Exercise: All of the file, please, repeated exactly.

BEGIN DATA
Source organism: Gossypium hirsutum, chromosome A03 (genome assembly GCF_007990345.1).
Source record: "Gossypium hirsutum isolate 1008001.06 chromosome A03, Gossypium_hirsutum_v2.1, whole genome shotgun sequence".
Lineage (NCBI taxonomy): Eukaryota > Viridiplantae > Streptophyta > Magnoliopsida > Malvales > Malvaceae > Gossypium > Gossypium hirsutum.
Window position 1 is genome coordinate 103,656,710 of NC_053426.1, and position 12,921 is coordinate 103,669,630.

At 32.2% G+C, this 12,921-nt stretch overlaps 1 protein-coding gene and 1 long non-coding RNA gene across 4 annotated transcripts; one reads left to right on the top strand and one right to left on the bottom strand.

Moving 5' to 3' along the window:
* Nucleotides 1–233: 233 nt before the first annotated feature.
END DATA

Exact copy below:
Source organism: Gossypium hirsutum, chromosome A03 (genome assembly GCF_007990345.1).
Source record: "Gossypium hirsutum isolate 1008001.06 chromosome A03, Gossypium_hirsutum_v2.1, whole genome shotgun sequence".
Lineage (NCBI taxonomy): Eukaryota > Viridiplantae > Streptophyta > Magnoliopsida > Malvales > Malvaceae > Gossypium > Gossypium hirsutum.
Window position 1 is genome coordinate 103,656,710 of NC_053426.1, and position 12,921 is coordinate 103,669,630.

At 32.2% G+C, this 12,921-nt stretch overlaps 1 protein-coding gene and 1 long non-coding RNA gene across 4 annotated transcripts; one reads left to right on the top strand and one right to left on the bottom strand.

Moving 5' to 3' along the window:
* Nucleotides 1–233: 233 nt before the first annotated feature.